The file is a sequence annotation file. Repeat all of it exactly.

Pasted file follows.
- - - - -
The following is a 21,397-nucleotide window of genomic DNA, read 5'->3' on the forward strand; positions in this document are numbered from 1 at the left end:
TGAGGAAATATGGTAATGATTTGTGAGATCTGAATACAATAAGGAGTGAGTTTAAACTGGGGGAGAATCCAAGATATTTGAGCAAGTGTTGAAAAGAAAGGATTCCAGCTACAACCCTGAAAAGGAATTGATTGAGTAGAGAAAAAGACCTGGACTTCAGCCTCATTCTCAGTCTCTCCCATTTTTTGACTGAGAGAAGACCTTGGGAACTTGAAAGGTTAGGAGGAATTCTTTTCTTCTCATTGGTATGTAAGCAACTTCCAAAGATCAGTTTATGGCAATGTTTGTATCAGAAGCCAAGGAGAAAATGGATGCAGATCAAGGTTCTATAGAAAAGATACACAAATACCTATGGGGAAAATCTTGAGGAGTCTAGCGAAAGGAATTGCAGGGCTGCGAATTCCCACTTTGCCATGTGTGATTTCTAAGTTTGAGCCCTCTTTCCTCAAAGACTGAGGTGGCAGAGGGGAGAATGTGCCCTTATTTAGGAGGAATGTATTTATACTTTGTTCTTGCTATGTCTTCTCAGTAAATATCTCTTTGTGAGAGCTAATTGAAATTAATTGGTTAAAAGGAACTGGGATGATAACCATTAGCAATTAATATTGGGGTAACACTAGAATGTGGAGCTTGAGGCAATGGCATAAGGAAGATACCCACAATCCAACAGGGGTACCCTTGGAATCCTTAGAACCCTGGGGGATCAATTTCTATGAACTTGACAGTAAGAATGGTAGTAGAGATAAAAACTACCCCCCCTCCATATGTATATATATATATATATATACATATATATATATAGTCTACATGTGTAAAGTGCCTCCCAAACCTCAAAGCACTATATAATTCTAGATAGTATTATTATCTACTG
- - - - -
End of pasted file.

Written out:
The following is a 21,397-nucleotide window of genomic DNA, read 5'->3' on the forward strand; positions in this document are numbered from 1 at the left end:
TGAGGAAATATGGTAATGATTTGTGAGATCTGAATACAATAAGGAGTGAGTTTAAACTGGGGGAGAATCCAAGATATTTGAGCAAGTGTTGAAAAGAAAGGATTCCAGCTACAACCCTGAAAAGGAATTGATTGAGTAGAGAAAAAGACCTGGACTTCAGCCTCATTCTCAGTCTCTCCCATTTTTTGACTGAGAGAAGACCTTGGGAACTTGAAAGGTTAGGAGGAATTCTTTTCTTCTCATTGGTATGTAAGCAACTTCCAAAGATCAGTTTATGGCAATGTTTGTATCAGAAGCCAAGGAGAAAATGGATGCAGATCAAGGTTCTATAGAAAAGATACACAAATACCTATGGGGAAAATCTTGAGGAGTCTAGCGAAAGGAATTGCAGGGCTGCGAATTCCCACTTTGCCATGTGTGATTTCTAAGTTTGAGCCCTCTTTCCTCAAAGACTGAGGTGGCAGAGGGGAGAATGTGCCCTTATTTAGGAGGAATGTATTTATACTTTGTTCTTGCTATGTCTTCTCAGTAAATATCTCTTTGTGAGAGCTAATTGAAATTAATTGGTTAAAAGGAACTGGGATGATAACCATTAGCAATTAATATTGGGGTAACACTAGAATGTGGAGCTTGAGGCAATGGCATAAGGAAGATACCCACAATCCAACAGGGGTACCCTTGGAATCCTTAGAACCCTGGGGGATCAATTTCTATGAACTTGACAGTAAGAATGGTAGTAGAGATAAAAACTACCCCCCCTCCATATGTATATATATATATATATATACATATATATATATAGTCTACATGTGTAAAGTGCCTCCCAAACCTCAAAGCACTATATAATTCTAGATAGTATTATTATCTACTG